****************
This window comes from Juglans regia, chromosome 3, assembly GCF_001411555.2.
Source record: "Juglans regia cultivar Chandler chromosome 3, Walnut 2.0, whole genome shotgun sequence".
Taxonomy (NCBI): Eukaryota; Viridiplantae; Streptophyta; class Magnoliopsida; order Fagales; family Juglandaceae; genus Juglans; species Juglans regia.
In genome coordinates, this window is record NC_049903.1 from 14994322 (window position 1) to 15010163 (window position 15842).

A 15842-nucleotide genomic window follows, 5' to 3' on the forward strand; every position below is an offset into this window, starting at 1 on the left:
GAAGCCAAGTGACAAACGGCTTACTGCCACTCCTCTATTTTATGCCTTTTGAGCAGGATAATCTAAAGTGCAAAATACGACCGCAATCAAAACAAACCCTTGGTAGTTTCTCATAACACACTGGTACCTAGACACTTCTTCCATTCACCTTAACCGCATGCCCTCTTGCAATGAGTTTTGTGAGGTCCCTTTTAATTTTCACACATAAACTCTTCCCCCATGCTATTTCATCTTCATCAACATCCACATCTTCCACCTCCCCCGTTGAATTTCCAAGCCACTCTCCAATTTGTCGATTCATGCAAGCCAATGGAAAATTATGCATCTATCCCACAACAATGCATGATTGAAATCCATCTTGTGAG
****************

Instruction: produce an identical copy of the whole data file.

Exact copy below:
This window comes from Juglans regia, chromosome 3, assembly GCF_001411555.2.
Source record: "Juglans regia cultivar Chandler chromosome 3, Walnut 2.0, whole genome shotgun sequence".
Taxonomy (NCBI): Eukaryota; Viridiplantae; Streptophyta; class Magnoliopsida; order Fagales; family Juglandaceae; genus Juglans; species Juglans regia.
In genome coordinates, this window is record NC_049903.1 from 14994322 (window position 1) to 15010163 (window position 15842).

A 15842-nucleotide genomic window follows, 5' to 3' on the forward strand; every position below is an offset into this window, starting at 1 on the left:
GAAGCCAAGTGACAAACGGCTTACTGCCACTCCTCTATTTTATGCCTTTTGAGCAGGATAATCTAAAGTGCAAAATACGACCGCAATCAAAACAAACCCTTGGTAGTTTCTCATAACACACTGGTACCTAGACACTTCTTCCATTCACCTTAACCGCATGCCCTCTTGCAATGAGTTTTGTGAGGTCCCTTTTAATTTTCACACATAAACTCTTCCCCCATGCTATTTCATCTTCATCAACATCCACATCTTCCACCTCCCCCGTTGAATTTCCAAGCCACTCTCCAATTTGTCGATTCATGCAAGCCAATGGAAAATTATGCATCTATCCCACAACAATGCATGATTGAAATCCATCTTGTGAG